Here's a road that the LGBT community has been down a couple of times over the past couple of years. A pair of Minnesota videographers named Angel and Carl Larsen wanted to expand their business into the wedding world, but not for same-sex couples. They wanted to post a statement on their website stating this matter, court documents said.
Not so fast though, according to one judge. Per the New York Times, a ruling handed down put the Larsens ran into a legal roadblock, as judge John R. Turnheim said their plan would be like posting a sign saying "White Applicants Only". The couple is appealing the ruling, according to the Alliance Defending Freedom, a Christian nonprofit whose lawyers are representing the couple.
This is just one of the handful of situations where someone's religious beliefs have challenged the law of the land in an epic battle of state vs. church. A bakery owner in Colorado refused to make a cake for a gay couple back in 2012, and this has now made its way to the Supreme Court, which is set to hear the case this fall.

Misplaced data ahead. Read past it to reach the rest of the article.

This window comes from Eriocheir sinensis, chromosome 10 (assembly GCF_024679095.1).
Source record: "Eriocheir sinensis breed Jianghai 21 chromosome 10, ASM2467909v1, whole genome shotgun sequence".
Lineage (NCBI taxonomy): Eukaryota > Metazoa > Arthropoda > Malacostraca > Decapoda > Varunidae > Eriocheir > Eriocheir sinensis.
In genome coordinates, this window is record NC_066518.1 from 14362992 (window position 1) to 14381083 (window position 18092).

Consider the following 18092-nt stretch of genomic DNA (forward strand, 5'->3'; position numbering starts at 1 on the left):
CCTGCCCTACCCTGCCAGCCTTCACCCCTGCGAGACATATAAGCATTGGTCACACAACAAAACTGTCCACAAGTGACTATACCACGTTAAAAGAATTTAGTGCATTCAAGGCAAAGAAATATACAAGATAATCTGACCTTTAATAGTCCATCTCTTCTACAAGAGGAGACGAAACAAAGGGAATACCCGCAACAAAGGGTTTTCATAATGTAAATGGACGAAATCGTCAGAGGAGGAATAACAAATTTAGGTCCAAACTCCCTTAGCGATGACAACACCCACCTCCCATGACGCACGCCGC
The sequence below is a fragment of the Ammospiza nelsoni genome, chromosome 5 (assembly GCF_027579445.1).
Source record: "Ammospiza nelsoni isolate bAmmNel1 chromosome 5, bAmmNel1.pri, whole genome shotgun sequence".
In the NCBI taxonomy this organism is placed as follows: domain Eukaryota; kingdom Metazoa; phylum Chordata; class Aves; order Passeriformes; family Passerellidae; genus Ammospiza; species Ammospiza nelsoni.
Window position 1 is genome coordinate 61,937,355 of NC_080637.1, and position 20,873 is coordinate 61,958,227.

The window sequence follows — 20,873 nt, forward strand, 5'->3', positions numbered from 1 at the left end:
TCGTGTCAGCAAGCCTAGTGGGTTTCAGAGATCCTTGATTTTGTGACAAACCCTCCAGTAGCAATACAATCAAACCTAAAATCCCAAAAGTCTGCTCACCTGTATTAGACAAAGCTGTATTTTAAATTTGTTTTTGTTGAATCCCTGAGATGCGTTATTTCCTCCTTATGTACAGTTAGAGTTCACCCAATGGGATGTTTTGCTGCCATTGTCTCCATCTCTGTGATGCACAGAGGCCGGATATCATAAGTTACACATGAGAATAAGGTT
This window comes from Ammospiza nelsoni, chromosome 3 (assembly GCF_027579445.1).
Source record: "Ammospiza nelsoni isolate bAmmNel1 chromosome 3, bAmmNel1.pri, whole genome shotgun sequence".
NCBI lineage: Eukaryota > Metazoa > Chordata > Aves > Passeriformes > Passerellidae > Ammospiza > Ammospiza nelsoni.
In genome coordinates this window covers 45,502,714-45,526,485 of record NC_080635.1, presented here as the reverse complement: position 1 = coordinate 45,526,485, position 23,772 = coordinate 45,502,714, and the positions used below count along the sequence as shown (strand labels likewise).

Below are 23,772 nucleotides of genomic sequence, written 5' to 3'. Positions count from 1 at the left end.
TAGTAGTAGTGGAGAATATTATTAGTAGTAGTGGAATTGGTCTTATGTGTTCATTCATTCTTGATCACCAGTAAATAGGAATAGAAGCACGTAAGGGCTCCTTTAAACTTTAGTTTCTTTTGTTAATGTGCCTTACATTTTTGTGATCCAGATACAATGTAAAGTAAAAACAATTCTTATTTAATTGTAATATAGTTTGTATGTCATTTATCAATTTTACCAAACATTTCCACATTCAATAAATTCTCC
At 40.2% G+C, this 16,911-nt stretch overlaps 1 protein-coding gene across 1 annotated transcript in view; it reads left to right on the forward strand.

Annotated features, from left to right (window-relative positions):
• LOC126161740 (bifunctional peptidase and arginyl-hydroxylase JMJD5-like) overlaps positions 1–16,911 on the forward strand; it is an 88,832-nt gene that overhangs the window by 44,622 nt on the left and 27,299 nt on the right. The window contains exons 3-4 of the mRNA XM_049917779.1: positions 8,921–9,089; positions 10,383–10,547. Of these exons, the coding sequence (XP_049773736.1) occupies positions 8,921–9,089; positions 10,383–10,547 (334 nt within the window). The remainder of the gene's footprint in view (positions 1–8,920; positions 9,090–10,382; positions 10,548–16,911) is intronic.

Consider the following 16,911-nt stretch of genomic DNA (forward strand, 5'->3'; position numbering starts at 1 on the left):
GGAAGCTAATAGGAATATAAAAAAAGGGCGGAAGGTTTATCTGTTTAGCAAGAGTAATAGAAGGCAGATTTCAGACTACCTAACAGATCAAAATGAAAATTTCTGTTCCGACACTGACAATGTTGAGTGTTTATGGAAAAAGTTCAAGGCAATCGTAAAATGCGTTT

And of course, there was Kim Davis, who refused to do her job and issue marriage licenses in the state of Kentucky due to her "religious beliefs". This led to a ton of lawsuits, her being jailed for a brief moment, and the eventual passage of a new law removing clerks names from licenses.
The Larsens started this whole mess late last year when they filed a lawsuit against Kevin Tracey, the commissioner of the Minnesota Department of Human Rights, and Lori Swanson, the state's attorney general. Mr. Tracey's department is "pleased" with the judge's results. No word yet from Ms. Swanson's.
It seems as if these sorts of cases will continue to pop up as the battle between religious freedom and government rages on.